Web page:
Abstract: Billions of organisms, from bacteria to humans, migrate each year and research on their migration biology is expanding rapidly through ever more sophisticated remote sensing technologies. However, little is known about how migratory performance develops through life for any organism. To date, age variation has been almost systematically simplified into a dichotomous comparison between recently born juveniles at their first migration versus adults of unknown age. These comparisons have regularly highlighted better migratory performance by adults compared with juveniles, but it is unknown whether such variation is gradual or abrupt and whether it is driven by improvements within the individual, by selective mortality of poor performers, or both. Here we exploit the opportunity offered by long-term monitoring of individuals through Global Positioning System (GPS) satellite tracking to combine within-individual and cross-sectional data on 364 migration episodes from 92 individuals of a raptorial bird, aged 1–27 years old. We show that the development of migratory behaviour follows a consistent trajectory, more gradual and prolonged than previously appreciated, and that this is promoted by both individual improvements and selective mortality, mainly operating in early life and during the pre-breeding migration. Individuals of different age used different travelling tactics and varied in their ability to exploit tailwinds or to cope with wind drift. All individuals seemed aligned along a race with their contemporary peers, whose outcome was largely determined by the ability to depart early, affecting their subsequent recruitment, reproduction and survival. Understanding how climate change and human action can affect the migration of younger animals may be the key to managing and forecasting the declines of many threatened migrants.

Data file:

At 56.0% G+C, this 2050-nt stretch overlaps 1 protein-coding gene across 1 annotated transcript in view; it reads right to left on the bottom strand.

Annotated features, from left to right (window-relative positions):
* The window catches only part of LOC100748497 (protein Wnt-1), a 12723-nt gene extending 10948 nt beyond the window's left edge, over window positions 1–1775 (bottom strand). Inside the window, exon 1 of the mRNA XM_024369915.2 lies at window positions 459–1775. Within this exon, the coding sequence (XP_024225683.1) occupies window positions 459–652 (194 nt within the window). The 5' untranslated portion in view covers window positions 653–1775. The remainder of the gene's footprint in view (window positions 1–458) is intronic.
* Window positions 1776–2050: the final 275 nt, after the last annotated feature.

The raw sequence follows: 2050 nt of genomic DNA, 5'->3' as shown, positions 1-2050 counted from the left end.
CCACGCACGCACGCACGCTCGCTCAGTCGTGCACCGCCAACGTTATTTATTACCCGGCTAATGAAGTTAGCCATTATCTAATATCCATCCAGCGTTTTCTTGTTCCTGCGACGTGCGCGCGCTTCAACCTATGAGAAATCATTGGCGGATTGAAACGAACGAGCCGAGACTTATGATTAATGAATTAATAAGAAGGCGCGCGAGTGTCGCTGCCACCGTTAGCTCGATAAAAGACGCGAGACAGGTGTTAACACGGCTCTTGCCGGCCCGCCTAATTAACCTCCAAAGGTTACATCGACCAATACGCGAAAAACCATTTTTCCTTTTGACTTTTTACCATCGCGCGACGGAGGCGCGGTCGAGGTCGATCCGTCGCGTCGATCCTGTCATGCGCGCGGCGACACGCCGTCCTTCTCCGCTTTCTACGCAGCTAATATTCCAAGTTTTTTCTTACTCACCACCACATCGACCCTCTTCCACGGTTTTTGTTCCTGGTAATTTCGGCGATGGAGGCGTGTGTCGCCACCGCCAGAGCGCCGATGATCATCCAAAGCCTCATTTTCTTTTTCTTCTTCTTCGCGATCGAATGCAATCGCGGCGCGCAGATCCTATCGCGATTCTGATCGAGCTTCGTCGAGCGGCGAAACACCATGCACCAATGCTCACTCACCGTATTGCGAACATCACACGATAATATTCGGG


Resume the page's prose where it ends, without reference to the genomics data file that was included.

Citation: Nature 515, 7527 (2014)
      PubDate: 2014-09-24
      DOI: 10.1038/nature13696
      Issue No: Vol. 515, No. 7527 (2014)
       
  • Synaptic dysregulation in a human iPS cell model of mental disorders
    • Authors: Zhexing Wen, Ha Nam Nguyen, Ziyuan Guo, Matthew A. Lalli, Xinyuan Wang, Yijing Su, Nam-Shik Kim, Ki-Jun Yoon, Jaehoon Shin, Ce Zhang, Georgia Makri, David Nauen, Huimei Yu, Elmer Guzman, Cheng-Hsuan Chiang, Nadine Yoritomo, Kozo Kaibuchi, Jizhong Zou, Kimberly M. Christian, Linzhao Cheng, Christopher A. Ross, Russell L. Margolis, Gong Chen, Kenneth S. Kosik, Hongjun Song, Guo-li Ming
      Pages: 414 - 418